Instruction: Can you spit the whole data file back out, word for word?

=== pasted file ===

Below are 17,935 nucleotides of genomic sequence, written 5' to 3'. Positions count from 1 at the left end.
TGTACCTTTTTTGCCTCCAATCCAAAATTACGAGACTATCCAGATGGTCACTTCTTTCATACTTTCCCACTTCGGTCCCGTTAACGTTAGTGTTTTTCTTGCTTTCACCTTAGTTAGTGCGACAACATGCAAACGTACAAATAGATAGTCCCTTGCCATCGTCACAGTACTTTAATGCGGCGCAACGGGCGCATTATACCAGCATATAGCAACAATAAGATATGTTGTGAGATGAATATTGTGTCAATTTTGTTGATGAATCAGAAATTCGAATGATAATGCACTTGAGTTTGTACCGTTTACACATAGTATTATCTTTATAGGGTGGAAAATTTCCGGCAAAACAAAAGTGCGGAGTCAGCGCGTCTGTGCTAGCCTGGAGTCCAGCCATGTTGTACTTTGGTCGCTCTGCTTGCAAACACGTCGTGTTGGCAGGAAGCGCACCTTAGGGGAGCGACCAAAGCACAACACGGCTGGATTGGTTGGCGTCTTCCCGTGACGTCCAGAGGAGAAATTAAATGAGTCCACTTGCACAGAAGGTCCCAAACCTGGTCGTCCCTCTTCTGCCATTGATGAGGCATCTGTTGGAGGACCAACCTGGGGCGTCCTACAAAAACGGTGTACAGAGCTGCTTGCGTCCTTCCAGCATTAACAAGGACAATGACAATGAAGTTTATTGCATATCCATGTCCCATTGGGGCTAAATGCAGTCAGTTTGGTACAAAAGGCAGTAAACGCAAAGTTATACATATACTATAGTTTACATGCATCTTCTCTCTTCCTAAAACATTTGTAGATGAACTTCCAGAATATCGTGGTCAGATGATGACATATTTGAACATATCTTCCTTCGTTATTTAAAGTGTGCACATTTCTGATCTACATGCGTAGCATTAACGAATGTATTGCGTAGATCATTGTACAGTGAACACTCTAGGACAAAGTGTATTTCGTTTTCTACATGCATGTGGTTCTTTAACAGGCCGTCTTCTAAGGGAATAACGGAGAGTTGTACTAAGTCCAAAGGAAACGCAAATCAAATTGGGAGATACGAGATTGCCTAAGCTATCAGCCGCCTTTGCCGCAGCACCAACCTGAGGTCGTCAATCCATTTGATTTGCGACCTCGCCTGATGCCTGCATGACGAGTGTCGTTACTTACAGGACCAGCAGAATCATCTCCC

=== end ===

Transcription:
Below are 17,935 nucleotides of genomic sequence, written 5' to 3'. Positions count from 1 at the left end.
TGTACCTTTTTTGCCTCCAATCCAAAATTACGAGACTATCCAGATGGTCACTTCTTTCATACTTTCCCACTTCGGTCCCGTTAACGTTAGTGTTTTTCTTGCTTTCACCTTAGTTAGTGCGACAACATGCAAACGTACAAATAGATAGTCCCTTGCCATCGTCACAGTACTTTAATGCGGCGCAACGGGCGCATTATACCAGCATATAGCAACAATAAGATATGTTGTGAGATGAATATTGTGTCAATTTTGTTGATGAATCAGAAATTCGAATGATAATGCACTTGAGTTTGTACCGTTTACACATAGTATTATCTTTATAGGGTGGAAAATTTCCGGCAAAACAAAAGTGCGGAGTCAGCGCGTCTGTGCTAGCCTGGAGTCCAGCCATGTTGTACTTTGGTCGCTCTGCTTGCAAACACGTCGTGTTGGCAGGAAGCGCACCTTAGGGGAGCGACCAAAGCACAACACGGCTGGATTGGTTGGCGTCTTCCCGTGACGTCCAGAGGAGAAATTAAATGAGTCCACTTGCACAGAAGGTCCCAAACCTGGTCGTCCCTCTTCTGCCATTGATGAGGCATCTGTTGGAGGACCAACCTGGGGCGTCCTACAAAAACGGTGTACAGAGCTGCTTGCGTCCTTCCAGCATTAACAAGGACAATGACAATGAAGTTTATTGCATATCCATGTCCCATTGGGGCTAAATGCAGTCAGTTTGGTACAAAAGGCAGTAAACGCAAAGTTATACATATACTATAGTTTACATGCATCTTCTCTCTTCCTAAAACATTTGTAGATGAACTTCCAGAATATCGTGGTCAGATGATGACATATTTGAACATATCTTCCTTCGTTATTTAAAGTGTGCACATTTCTGATCTACATGCGTAGCATTAACGAATGTATTGCGTAGATCATTGTACAGTGAACACTCTAGGACAAAGTGTATTTCGTTTTCTACATGCATGTGGTTCTTTAACAGGCCGTCTTCTAAGGGAATAACGGAGAGTTGTACTAAGTCCAAAGGAAACGCAAATCAAATTGGGAGATACGAGATTGCCTAAGCTATCAGCCGCCTTTGCCGCAGCACCAACCTGAGGTCGTCAATCCATTTGATTTGCGACCTCGCCTGATGCCTGCATGACGAGTGTCGTTACTTACAGGACCAGCAGAATCATCTCCC